The Role of Talk Therapy in the Treatment of Service Members (Part 1)

Harold Kudler, chair of the SVI, offered the following discussion on the members list a few months ago on the interplay between talk therapy and biological treatments especially as it applies to service members and veterans. His discussion has broader implications for psychoanalysts. His discussion is worth reading again and preserving.

"Speaking as Chair of APsaA's Service Members and Veterans Initiative (as well as a leader in the development of the VA/DoD's Clinical Practice Guideline for the Management of PTSD), I fully agree with Jane's comments. [Jane Hall had commented on the value of combining biological treatments with talk therapy and the role analysts can play in researching and promoting this approach]

Freud (who spent a great deal of his time thinking about the problems faced by WWI Veterans and the range of treatments that had been used to address these) recognized the importance of balancing biological and psychological views of the same phenomenon. Eric Kandel has been one of the most articulate modern contributors to an understanding that every discipline (like psychoanalysis) actually NEEDS and anti-discipline (like neuroscience) as a spur to greater understanding but that you cannot succeed in reducing a discipline to its anti-discipline without losing the essential richness and value of that understanding.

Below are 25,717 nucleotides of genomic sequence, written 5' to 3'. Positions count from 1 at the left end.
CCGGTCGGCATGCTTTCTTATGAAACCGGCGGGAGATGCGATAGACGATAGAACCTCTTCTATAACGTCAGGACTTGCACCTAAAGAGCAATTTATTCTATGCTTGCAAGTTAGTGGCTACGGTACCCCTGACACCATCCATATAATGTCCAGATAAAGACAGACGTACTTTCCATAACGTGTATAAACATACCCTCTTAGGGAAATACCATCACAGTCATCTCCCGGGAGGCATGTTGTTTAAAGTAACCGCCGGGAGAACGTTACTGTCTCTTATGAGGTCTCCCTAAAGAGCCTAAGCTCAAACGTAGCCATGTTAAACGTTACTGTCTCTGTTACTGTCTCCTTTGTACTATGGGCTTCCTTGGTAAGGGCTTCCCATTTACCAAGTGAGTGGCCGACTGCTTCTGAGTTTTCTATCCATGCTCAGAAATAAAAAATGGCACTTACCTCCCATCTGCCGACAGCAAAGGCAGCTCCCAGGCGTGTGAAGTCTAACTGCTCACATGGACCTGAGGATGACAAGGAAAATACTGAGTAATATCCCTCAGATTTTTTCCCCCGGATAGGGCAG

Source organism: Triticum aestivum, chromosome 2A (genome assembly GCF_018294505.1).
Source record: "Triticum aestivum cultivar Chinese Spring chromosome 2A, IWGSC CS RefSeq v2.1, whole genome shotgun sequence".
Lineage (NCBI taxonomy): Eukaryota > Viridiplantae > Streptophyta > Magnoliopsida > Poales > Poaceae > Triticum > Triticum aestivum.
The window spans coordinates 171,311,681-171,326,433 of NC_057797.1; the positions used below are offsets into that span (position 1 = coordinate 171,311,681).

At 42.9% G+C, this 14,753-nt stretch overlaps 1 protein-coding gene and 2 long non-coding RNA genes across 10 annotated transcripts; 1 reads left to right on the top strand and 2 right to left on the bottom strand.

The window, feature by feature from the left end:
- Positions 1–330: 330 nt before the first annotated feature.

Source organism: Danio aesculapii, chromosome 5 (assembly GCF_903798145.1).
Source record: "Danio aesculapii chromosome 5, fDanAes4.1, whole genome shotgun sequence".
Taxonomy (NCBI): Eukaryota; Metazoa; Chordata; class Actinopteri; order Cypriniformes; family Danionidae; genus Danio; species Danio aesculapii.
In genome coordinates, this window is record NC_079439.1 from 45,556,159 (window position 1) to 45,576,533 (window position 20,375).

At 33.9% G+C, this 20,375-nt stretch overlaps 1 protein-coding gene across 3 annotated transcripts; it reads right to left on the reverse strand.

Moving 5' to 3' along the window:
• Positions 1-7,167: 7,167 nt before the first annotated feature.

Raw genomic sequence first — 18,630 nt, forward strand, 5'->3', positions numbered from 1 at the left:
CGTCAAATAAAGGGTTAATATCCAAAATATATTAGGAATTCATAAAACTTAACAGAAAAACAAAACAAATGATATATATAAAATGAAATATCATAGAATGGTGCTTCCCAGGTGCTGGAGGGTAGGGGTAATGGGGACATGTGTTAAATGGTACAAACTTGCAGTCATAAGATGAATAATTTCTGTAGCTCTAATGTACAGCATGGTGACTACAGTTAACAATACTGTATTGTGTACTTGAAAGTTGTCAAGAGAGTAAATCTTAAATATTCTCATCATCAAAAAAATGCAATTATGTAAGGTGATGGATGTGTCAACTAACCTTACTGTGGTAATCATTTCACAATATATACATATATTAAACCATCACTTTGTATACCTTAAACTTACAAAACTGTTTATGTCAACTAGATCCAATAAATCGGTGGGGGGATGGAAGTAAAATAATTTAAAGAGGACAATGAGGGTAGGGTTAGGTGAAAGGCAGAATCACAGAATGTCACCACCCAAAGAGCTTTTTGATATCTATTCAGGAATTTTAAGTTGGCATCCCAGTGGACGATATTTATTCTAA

Talk therapy is an essential tool that needs to be available to every Service Member, Veteran and family member. Not everyone will choose talk therapy and not everyone may be able to use talk therapy. As a VA clinician for 30 years, I can witness that there are many Veterans who could not approach talk therapy UNTIL they obtained enough relief from meds (mostly SSRIs) that they could effectively "sit in the room" with their own traumatic narrative. The conversation and the interpersonal closeness necessary to do talk therapy was simply overwhelming for them until the biological alarms that are stuck in the "on position" as part of PTSD are at least muffled if not turned off (and I don't mean sedated/tranquilized - I mean specifically decreased through a discrete if still to be fully understood biological intervention). Once you've seen clear clinical evidence that medication therapy can actually facilitate talk therapy, you become less excited about getting up on top of your own tower (biological or psychological) and shouting at people standing on their own towers. Reductionism is reductionism whichever tower you like to look down from.

And, certainly, psychodynamic psychotherapy is one of the most important talk therapies which modern clinical science has to offer. 

I'd also like to call your attention to the great work being done by Drs. Judith Broder and Carol Tanenbaum in their psychoanalytic program, The Soldier's Project. 

 

Prudy Gourguechon, M.D.